(Note: This story appears in the August 2021 issue of Storerotica Magazine)
*Story by Larry Kaplan
Brothers Steve and Andy Craig have put Nalpac in prime position as it celebrates its 50th year with sights on the next half-century.
When brothers and venture capitalist partners Steve and Andy Craig bought Nalpac Distributing in 2017, the then 46-year-old adult distributorship faced severe challenges.
The Craigs had their work cut out for them, but they were definitely up to the task. The adult products industry was rooted in handshake relationships; your word was your bond. Under the Craigs’ leadership, Nalpac has carried on that philosophy and rebounded as Steve and Andy have proven to customers and vendors that they say what they mean, and are true to what they say they will do.
SE: You bought Nalpac four years ago. What have been your biggest successes and failures since then?
STEVE: Our greatest success is survival, thanks to the continued support of our customers and manufacturers. When we took over in 2017, we moved a 150,000 square foot warehouse in just 60 days. Our suppliers’ willingness to continue working with us provided the opportunity to maintain the business.
SE: What do you see as your most significant improvements?
STEVE: Definitely the technology. We’ve upgraded the software, hardware and developed custom applications to make us highly efficient, facilitating much greater data control to enable us to provide that information to our customers. We’re excited about our new website, which was just rolled out.
SE: If survival was the biggest challenge, what are your greatest successes and failures?
STEVE: Our biggest success has been the opportunity to take an existing business, blend new up-and-coming brands with manufacturers we’ve long represented while continuing to work with numerous longtime customers and add many new vendors and customers.
SE: Of the ideas you’ve tried, what worked and what didn’t work?
STEVE: Coming into this business from the outside, you tend to assume that it’s like any other. To a degree, product is product. But we’ve learned over time how unique the individuals are within the business; the manufacturers and customers. We’ve tried to do different things, which we thought would be novel, exciting, and well-received. We realized very quickly that it’s essential to understand the market and to respect it.
SE: What’s been your biggest surprise with Nalpac?
STEVE: Coming from an outside perspective, it’s everyone’s professionalism. We’ve found the majority of people to be respectful, professional, and wonderful to work with.
SE: The industry started with wholesalers selling dildos out of car trunks and evolved in product mix, distribution, technology, and more. What are the next steps for taking Nalpac into the future?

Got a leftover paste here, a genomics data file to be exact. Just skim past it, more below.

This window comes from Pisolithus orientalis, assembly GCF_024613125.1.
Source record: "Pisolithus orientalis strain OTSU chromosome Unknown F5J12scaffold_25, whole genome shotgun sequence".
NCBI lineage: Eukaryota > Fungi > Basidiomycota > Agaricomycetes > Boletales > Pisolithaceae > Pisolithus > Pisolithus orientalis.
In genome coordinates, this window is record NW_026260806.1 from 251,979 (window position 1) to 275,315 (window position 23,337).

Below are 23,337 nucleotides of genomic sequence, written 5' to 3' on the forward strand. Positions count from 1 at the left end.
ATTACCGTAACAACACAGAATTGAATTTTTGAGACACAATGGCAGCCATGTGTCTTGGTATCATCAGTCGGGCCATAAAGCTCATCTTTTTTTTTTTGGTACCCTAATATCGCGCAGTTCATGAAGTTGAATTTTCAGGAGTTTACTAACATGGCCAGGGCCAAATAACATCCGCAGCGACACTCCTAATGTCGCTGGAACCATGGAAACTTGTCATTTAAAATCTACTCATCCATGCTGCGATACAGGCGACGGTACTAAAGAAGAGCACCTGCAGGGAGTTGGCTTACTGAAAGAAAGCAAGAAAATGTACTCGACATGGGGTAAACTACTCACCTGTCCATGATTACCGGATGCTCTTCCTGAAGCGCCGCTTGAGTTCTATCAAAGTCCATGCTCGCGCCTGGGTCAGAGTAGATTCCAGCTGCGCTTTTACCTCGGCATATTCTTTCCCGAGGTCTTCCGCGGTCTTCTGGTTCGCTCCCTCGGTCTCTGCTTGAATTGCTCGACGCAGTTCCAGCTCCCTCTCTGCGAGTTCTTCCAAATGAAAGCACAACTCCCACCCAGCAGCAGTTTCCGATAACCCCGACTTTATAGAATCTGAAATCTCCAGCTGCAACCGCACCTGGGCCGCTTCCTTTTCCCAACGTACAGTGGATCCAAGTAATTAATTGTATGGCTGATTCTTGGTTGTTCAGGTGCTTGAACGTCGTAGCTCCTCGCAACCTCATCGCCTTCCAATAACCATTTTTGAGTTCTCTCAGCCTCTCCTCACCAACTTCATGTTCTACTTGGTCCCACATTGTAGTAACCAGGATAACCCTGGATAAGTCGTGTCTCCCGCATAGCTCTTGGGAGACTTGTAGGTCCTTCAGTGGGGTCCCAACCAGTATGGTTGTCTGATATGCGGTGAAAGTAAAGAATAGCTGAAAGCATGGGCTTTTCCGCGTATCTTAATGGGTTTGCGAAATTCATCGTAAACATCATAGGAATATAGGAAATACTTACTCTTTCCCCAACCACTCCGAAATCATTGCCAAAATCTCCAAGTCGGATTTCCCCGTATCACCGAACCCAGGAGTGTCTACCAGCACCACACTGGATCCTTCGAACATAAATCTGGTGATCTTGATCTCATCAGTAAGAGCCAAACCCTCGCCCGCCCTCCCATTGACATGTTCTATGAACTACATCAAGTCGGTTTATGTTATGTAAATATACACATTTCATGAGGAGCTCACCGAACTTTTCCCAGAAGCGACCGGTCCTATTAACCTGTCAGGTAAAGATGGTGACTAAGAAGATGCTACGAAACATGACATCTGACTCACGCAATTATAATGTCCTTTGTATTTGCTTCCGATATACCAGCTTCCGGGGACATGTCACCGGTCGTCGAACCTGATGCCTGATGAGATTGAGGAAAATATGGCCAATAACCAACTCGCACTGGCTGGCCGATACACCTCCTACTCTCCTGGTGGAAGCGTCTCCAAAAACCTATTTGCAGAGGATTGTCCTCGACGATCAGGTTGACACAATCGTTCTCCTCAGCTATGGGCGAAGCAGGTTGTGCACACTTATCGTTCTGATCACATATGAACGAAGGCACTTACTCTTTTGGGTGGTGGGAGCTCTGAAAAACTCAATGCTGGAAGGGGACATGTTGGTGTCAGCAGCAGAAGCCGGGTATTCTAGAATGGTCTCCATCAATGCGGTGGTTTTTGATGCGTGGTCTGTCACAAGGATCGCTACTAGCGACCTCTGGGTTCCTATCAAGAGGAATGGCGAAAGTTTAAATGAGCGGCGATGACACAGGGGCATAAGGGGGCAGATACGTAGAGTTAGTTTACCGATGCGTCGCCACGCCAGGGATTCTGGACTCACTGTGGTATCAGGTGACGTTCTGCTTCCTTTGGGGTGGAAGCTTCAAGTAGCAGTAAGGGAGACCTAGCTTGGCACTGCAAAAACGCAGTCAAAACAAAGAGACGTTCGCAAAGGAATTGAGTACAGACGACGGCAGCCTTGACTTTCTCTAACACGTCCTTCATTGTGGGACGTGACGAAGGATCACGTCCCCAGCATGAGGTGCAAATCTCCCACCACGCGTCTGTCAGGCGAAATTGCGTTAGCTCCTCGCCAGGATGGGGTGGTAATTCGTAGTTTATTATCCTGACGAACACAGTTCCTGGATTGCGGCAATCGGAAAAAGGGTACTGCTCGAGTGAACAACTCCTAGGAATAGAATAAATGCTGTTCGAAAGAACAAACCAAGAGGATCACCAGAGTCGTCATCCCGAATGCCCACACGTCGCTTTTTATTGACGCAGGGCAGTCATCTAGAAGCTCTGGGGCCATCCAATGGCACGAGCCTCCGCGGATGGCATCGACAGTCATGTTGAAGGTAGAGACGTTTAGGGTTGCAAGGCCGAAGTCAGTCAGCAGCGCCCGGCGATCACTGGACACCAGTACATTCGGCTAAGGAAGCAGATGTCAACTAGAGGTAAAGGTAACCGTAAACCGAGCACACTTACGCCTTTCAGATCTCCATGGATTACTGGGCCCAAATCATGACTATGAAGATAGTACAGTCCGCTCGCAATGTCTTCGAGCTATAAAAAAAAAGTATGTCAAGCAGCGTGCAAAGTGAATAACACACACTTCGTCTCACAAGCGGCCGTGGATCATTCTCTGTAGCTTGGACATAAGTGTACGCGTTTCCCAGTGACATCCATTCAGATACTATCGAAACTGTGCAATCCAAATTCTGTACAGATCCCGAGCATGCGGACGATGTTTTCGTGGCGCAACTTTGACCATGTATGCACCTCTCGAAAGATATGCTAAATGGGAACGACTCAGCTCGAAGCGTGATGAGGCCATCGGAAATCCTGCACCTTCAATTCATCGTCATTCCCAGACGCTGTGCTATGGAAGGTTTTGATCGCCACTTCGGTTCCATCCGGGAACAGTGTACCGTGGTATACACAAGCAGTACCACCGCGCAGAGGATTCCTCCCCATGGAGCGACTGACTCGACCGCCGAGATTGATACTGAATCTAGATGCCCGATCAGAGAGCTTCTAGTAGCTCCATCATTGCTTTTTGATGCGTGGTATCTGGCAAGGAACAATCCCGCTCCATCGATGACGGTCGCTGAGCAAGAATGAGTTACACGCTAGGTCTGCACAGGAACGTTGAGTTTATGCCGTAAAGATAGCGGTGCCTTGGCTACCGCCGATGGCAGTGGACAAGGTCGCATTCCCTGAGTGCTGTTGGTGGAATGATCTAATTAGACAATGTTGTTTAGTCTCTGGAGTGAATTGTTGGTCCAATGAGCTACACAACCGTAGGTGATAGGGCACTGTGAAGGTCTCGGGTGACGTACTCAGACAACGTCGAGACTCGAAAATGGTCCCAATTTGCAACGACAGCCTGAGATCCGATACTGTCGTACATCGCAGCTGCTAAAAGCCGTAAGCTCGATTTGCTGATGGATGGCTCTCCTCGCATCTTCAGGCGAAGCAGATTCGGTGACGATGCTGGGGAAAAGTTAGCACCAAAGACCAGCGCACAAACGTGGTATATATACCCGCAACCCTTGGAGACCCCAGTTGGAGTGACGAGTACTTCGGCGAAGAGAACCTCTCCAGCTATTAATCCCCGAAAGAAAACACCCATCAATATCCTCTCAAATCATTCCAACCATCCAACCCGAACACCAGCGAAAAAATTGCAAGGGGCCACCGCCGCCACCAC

STEVE: Our mantra and key to success is always to adapt. COVID-19 has changed the world. We’ve invested in technology that’s allowed us to manage it in a much more fluid way. We’ll continue to take strides each year to analyze our customers’ needs and how we can best serve our vendor partners. And we’ll apply that to help those partners and customers become more successful.
SE: What’s it like for each of you, partnering with and interacting daily with your brother? What are the pluses and minuses?
ANDY: The biggest plus is never having to question your partner’s intentions. You always know that you have someone looking out for your best interest, collectively. One challenge is drawing the line. If you’re together socially, how do you maintain both a professional and personal relationship rather than just always talking business?
STEVE: Partnering with my brother is one of my greatest gifts. When we started, I convinced him to join me in the business I loved, venture capital, because I wanted to spend more time together. Time is our most valuable commodity. As much as we work, I want to be with the people that I enjoy most. In addition to my brother, it’s vendors and customers.
SE: You guys grew up in a supportive Jewish home in suburban Detroit. What do you bring to Nalpac from that upbringing that’s helped you achieve success?
ANDY: I would hope that our reputation is that our word rings true. When we initially bought Nalpac, there were many questions and lots of meetings with vendors early on. They asked what we were going to do. We explained what we’d do, and we did what we said. I think that’s why we still have great relationships today.
I would hope that our reputation is that our word rings true. When we initially bought Nalpac, there were many questions and lots of meetings with vendors early on. They asked what we were going to do. We explained what we’d do, and we did what we said. I think that’s why we still have great relationships today. — Andy Craig
SE: Why is now the right time to rebrand?
STEVE: A lot has changed in 50 years. Nalpac’s model hasn’t changed, but the company has changed a lot in the last four years. We want to showcase who we are now, show our culture through branding and messaging. Our many new team members represent that. This rebranding is an excellent opportunity to reintroduce ourselves to customers Nalpac may not have done business with recently. And the rebranding represents who we are today.